Life with MS

App Helps Distinguish Relapse from Pseudo-Relapse

Dr. Darin Okuda is an innovator in the field of MS treatment. In fact, he serves as director of Neuroinnovation at UT Southwestern, as well as director of the Multiple Sclerosis and Neuroimmunology Imaging Program, and deputy director of the Multiple Sclerosis Program and Clinical Center for Multiple Sclerosis. He recently spoke with MS Focus about a new app for people with MS that he developed, MS Relapse Tool.
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MS Focus: One of the most common questions we hear at MS Focus is “How do I know if I’m having an MS relapse?” Is this a question that your newest app “MS Relapse Tool” is designed to address?
Dr. Okuda: The MS Relapse Tool is a resource that was developed that enables patients to assess whether their experience is consistent with what many MS experts would define as a clinical relapse. After inputting information, the application itself will give you a percentage of probability, or likelihood, that what you’re experiencing may be associated with a true relapse, or if your symptoms may be more in alignment with a pseudo-exacerbation.
MS Focus: Why is it important to distinguish between a relapse and a pseudo-exacerbation?
Dr. Okuda: One reason is, from a medical standpoint, it’s important that we recognize symptoms accurately. The reason for that is many patients receive steroids by prescription as a result of these attacks, and there are short- and long-term consequences from such exposures. Second, it’s always great to allow for a patient to be relieved when they are told that their current experience seems to be more typical for something that relates to a pseudo-exacerbation or false attack versus what many feel represents disease advancement when an exacerbation occurs.
MS Focus: Does the app track a patient’s history of relapses over time?
Dr. Okuda: The current version that’s available really is designed to store information within the Cloud, but it’s not necessarily designed to learn from patients over time. But know that there are variants that we are working on and other variants that exist to allow for the incorporation of long-term data that are entered by the users.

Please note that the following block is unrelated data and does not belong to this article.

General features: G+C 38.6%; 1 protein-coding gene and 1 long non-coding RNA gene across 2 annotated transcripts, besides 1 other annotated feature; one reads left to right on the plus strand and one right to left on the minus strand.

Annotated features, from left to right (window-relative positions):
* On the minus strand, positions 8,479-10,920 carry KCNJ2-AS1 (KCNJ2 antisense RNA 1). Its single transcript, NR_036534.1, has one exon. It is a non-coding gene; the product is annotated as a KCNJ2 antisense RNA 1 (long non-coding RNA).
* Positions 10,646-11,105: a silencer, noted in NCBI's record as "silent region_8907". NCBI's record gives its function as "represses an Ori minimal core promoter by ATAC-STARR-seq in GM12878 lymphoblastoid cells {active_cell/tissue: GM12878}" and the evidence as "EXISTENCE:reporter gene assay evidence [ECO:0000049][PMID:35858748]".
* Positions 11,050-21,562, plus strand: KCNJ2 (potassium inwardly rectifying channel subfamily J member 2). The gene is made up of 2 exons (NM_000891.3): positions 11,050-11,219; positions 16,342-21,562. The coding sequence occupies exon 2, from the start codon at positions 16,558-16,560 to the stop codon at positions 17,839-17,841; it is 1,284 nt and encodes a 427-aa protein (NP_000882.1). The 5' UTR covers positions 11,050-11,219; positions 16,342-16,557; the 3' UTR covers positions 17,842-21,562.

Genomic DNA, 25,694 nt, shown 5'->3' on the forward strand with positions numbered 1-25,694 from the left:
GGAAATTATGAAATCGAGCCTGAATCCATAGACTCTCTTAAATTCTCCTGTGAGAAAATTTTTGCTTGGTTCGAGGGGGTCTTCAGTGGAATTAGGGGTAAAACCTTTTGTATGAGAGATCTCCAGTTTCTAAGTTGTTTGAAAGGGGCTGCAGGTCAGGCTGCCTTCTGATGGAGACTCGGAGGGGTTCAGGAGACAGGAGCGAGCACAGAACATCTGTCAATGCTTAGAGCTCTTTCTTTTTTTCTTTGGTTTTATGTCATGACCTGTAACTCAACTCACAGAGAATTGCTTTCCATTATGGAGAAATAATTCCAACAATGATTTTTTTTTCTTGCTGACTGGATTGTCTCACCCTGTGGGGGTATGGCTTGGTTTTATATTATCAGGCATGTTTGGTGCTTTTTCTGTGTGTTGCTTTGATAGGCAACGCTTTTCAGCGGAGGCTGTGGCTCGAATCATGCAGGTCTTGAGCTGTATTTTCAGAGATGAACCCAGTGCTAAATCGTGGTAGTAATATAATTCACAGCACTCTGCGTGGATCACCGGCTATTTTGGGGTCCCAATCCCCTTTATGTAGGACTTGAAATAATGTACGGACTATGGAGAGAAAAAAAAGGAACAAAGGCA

Another really exciting aspect of that app that I should mention is that it captures both passive and active data. Why is this important? Active data really represents information that is provided from a user, so do you have numbness in your arm, do you have weakness in your arm, or your leg or is your bladder not working right or are you not thinking well? These are active metrics. The passive metrics are the ones that are really exciting and ones that will represent the future of software tools designed for healthcare. That includes where you live, so it may actually track weather patterns within your given region and whether it’s a change in temperature change in barometric pressure or humidity. These things may be contributors to why certain patients may not be feeling well.
In other versions moving forward you’ll see that the accelerometers within the phones will also be leveraged so that we can tell if a person’s quality of movement is ideal or excellent, versus if they’re moving, but not in the way that they usually do. So you’ll see the incorporation of a lot of these other passive metrics in many of the healthcare applications moving forward and this is something that we have somewhat tapped into very early on in the design of this software platform.
MS Focus: These sound like really useful tools.
Dr. Okuda: They’re something! The one thing I will say for disclosure is that there is a small charge for the app, and the reason why there is a charge is that we wanted for patients to really value what they were downloading, rather than having people download but not use the resource. So in case people are wondering why there may be a charge, that’s the reason why – and we also use those funds to create different iterations to better the apps that we have. 
MS Focus: You mentioned earlier about information being stored in the Cloud – that of course will lead many people to think about privacy. What kind of privacy safeguards are there in the app?
Dr. Okuda: All of our data are housed with Amazon Web Services and they have one of the best security systems that exist on this planet, which is fantastic. The other safeguard that we did put into place with respect to the app is in regards to the password, so if a user forgets his or her password, the data that are stored within our database system gets wiped. The other aspect, too, is that we don’t necessarily have identifiers like name etc., within the data – so it’s really difficult to pair information that is being provided from patients to the specific identifiers like date of birth and a person’s name or their address.
MS Focus: That sounds very secure. So where can people access the app?
Dr. Okuda: The app can be accessed both in Google Play, as well as the App Store so if you have an Android device or an iPhone, the app can easily be downloaded within both platforms.